Donkey Coffee & Espresso, 17 W. Washington St., is usually recognized for its wide array of coffee drinks and vast space for late-night studying, but it has also become a creative outlet for those with a passion for performing. Specifically, the shop’s Designated Spaces event has piqued the interests of many Ohio University students.
The event has been attracting students and community members since Donkey’s early beginnings in 2002, Donkey Coffee owner Chris Pyle said. Because of OU students, the event has continued to evolve throughout the last two decades.
“We just wanted a space where people could get up and share what was on their mind and share their feelings,” Pyle said.
Every Tuesday from 9:00 p.m. to 11:00 p.m., students can surrender to the stage and perform original poetry, prose and spoken word pieces, as well as other art forms. The event is open to the public and judgement-free; those interested do not need prior writing or performing experience.
OU students who are fans of the coffee shop believe Designated Spaces provides the opportunity to express their emotions and lived experiences.
“I feel like it’s the perfect opportunity for students to have that creative outlet to blow off steam and release any pent up emotions or feelings they may be experiencing,” Olivia Christiansen, a senior studying journalism, said. “Obviously, college is really stressful and sometimes it’s hard to decompress after a long day, so what Donkey is allowing students to do is really great for the college student community as a way to take a load off.”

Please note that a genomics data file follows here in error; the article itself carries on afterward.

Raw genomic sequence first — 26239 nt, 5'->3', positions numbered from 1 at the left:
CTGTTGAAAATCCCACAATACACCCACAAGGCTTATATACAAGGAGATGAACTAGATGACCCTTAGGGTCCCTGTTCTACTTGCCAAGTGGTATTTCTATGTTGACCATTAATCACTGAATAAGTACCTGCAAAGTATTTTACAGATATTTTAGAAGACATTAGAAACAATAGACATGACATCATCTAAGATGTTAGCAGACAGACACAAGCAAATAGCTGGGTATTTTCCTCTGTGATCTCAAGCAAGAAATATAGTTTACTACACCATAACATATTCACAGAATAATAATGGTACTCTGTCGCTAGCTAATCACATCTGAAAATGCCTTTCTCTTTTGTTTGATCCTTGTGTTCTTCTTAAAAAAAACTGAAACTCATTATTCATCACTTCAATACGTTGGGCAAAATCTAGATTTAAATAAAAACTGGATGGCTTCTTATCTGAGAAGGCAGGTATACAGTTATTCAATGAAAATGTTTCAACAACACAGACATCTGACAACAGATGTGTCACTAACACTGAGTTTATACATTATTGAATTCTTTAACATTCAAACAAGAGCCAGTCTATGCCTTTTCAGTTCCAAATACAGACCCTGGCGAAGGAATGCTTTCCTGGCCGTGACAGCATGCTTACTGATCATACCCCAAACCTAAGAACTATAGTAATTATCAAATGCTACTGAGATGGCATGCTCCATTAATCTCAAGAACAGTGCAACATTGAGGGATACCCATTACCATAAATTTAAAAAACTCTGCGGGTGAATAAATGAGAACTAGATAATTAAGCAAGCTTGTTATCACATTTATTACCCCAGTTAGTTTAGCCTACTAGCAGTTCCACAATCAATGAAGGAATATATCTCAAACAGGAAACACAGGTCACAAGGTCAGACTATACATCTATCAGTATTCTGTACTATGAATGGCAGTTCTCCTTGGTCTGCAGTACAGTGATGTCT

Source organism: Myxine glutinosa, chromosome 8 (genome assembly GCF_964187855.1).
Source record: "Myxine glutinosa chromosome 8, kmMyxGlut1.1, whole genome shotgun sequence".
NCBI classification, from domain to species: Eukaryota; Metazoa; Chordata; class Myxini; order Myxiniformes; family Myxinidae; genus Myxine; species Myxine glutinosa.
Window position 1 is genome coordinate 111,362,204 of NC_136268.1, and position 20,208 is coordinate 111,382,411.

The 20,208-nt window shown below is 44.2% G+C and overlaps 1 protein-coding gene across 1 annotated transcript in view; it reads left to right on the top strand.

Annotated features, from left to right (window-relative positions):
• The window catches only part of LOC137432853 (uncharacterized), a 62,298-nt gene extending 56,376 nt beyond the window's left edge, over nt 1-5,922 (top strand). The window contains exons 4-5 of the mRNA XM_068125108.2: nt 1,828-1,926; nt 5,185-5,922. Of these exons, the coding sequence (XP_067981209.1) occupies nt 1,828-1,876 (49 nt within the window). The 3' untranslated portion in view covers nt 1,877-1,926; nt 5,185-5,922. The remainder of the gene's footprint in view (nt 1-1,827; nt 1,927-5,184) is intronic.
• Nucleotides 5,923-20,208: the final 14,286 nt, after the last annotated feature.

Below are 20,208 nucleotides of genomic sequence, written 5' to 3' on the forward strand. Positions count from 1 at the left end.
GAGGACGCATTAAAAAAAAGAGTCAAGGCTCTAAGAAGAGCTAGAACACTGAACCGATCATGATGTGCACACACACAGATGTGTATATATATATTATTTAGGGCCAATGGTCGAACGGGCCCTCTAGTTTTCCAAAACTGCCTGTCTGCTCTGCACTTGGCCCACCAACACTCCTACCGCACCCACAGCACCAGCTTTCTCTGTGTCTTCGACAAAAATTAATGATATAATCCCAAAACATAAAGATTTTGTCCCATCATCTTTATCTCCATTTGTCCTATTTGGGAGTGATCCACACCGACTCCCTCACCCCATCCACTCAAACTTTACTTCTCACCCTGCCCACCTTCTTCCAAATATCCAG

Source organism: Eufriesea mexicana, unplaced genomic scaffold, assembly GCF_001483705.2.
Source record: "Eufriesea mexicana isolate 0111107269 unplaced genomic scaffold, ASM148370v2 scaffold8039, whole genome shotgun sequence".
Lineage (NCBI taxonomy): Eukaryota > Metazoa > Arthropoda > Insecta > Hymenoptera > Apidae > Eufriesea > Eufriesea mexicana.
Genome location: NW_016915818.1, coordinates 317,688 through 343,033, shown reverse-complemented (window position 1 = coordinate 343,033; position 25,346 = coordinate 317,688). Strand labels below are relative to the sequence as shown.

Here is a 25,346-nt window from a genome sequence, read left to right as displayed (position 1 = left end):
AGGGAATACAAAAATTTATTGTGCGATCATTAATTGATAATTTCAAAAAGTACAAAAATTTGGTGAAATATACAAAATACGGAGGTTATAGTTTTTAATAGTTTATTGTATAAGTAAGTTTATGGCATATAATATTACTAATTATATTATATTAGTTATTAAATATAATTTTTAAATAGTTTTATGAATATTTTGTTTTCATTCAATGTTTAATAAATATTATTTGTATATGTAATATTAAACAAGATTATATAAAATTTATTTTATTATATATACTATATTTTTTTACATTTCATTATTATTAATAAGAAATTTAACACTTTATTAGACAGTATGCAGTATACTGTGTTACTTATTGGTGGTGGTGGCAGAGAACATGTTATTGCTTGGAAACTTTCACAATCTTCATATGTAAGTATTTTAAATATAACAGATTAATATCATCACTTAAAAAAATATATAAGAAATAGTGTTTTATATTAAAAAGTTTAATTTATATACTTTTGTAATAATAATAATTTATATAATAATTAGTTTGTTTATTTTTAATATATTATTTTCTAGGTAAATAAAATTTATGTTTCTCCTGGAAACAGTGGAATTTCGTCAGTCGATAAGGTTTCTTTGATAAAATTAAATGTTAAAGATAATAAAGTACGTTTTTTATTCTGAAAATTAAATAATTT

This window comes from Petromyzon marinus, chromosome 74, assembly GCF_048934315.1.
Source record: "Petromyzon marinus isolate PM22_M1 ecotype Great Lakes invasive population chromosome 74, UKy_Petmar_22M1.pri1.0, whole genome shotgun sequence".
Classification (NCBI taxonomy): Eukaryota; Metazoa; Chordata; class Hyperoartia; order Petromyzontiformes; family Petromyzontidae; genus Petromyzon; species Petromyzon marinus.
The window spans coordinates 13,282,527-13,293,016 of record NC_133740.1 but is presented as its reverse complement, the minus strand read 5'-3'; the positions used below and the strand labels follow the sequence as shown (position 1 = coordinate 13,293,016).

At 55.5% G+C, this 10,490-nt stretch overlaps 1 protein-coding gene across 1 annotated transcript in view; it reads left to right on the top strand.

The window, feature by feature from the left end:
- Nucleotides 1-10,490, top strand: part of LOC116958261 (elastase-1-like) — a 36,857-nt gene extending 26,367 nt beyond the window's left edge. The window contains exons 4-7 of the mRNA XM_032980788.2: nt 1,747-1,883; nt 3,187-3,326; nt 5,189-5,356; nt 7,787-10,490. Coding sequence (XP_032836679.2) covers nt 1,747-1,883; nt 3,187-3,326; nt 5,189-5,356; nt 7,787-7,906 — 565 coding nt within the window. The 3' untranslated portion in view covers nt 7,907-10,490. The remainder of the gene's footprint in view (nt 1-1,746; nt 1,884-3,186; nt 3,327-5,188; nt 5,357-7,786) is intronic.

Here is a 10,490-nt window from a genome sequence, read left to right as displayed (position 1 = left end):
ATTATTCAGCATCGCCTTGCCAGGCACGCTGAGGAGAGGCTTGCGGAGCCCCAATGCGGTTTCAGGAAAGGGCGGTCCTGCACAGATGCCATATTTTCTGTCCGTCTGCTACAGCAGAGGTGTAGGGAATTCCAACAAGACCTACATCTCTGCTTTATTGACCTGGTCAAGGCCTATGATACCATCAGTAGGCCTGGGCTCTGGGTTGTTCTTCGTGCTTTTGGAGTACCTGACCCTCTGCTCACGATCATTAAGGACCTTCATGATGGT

The weekly sessions are meant to be light and fun and a way for people to feel comfortable in a public setting.
“We have a question of the day that we usually pose,” Sophia Cobb, a member of the F-Word Performers student organization, said. “We usually ask a fun question, but it’s really open for anybody to come and tell whatever they want.”
Designated Spaces also elevates the stories of people who have conquered difficult experiences, allowing audience members to be exposed to new perspectives.
“One thing that we do that I’m really proud of is our survivor advocacy night,” Cobb said. “We have survivors come and tell their stories. We just want to make a really open space for everybody and I just want anyone to come up and feel comfortable and have a space where people can make friends.”
The event is also a space to promote the freedom one has to art, expression, thoughts and opinions.
“I’m huge into art and expression,” Pyle said. “I know that it’s really important for people to get up and share their thoughts whether it’s reading from a book that they love or that’s really inspired them, or their own poetry.”